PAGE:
California Educator

March 2017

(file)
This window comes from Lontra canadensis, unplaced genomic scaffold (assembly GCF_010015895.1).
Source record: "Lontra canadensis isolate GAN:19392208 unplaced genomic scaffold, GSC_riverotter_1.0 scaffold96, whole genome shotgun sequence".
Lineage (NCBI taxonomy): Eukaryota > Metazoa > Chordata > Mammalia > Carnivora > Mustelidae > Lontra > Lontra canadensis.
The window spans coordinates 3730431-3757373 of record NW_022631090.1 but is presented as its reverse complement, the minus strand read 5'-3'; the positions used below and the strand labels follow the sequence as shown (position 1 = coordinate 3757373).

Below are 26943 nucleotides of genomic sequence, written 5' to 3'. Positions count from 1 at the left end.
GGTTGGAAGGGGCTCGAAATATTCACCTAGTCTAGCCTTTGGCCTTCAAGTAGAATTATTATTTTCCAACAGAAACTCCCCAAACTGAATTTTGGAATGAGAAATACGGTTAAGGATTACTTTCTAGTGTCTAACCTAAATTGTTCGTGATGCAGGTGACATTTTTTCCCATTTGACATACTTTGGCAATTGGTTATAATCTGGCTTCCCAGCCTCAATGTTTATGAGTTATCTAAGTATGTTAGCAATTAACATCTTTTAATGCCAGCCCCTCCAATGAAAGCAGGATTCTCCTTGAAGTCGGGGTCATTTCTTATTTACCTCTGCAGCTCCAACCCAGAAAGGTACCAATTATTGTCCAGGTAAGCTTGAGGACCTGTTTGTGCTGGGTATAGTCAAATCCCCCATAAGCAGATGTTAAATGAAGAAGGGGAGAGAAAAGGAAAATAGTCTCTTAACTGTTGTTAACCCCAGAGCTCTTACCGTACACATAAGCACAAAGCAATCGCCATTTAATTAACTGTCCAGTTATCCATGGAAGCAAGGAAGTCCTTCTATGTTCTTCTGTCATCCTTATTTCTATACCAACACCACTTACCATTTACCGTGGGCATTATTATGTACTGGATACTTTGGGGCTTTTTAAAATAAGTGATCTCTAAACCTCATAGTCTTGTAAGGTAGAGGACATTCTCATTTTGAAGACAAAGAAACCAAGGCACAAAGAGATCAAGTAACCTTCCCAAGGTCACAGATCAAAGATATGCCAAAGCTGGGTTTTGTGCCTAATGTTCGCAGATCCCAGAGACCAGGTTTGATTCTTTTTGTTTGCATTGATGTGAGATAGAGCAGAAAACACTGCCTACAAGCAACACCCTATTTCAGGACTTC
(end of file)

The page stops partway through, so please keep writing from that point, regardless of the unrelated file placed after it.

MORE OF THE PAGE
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" When someone with the authority of a teacher, say, describes the world and you are not in it, there is a moment of psychic disequilibrium, as if you looked into a mirror and saw nothing." — Adrienne Rich Educators have a powerful role in helping students see themselves ref lected in the world. For transgender and gender nonconforming students, who recently experienced their basic right to use the restroom consistent with their gender identity rescinded by the Trump administration, educators may be the only people who validate their iden- tities, and classrooms may be the only place where these students can feel safe and be themselves. In California, Governor Brown signed legislation in 2013 to ensure transgender students will have access to restrooms and locker rooms consistent with their gender identity, so we must ensure our students and communities know this has not changed in our state. Still, access to bathrooms and public spaces is only part of the journey to create safe and gender-inclusive spaces for our students. Students who do not conform to gender expectations and stereotypes are more likely to experience harassment in our schools. is kind of bullying is more common in unsafe school climates, and it is our role as educators to make our classrooms, lunchrooms, buses, offices and schools safe for all students. If we do not do this, quality learning cannot happen. How can we do it? Many of you already are. Creating a school environment that acknowledges and affirms gender diversity takes work, but thoughtful educators and institutions can build gender-inclusive conditions. Gender-inclusive schools recog- nize that harmful gender stereotypes impact all students, and work to normalize gender diversity. Educators who are gen- der-inclusive make an effort to question limited portrayals of gender, support their students' self-reflection and identity, and teach empathy and respect. They use gender-neutral language and encourage critical thinking. We wanted to help educators build gender -inclusive and safe classrooms for all our students, so we created "Advocating for All Students," a social justice toolkit complete with post- ers, social media tools and other resources. Having signage and imager y that celebrates gender diversity is a great way to create visibility and send a message to students about the environment they are in. When you let your students know that your classroom is a " hate free zone" or that all DREAMers are welcome, you join educators across the state in making sure all students feel safe and are ready to learn. Eric C. Heins C T A P R E S I D E N T @ericheins president's message Educators Can Create Gender- Inclusive Schools Take action: Go to and sign the pledge to protect and support all students, take a stand against bullying and dis- crimination, and make schools a safe haven for all. Already signed the pledge? Let us know why you decided to take the pledge and share with us on social media, #WhyIPledgeForEd. How are you or your school creating safer spaces for all stu- dents? Tweet @WeAreCTA and let us know. 5 March 2017 Eric Heins at CTA's press conference in January. Story on page 42.

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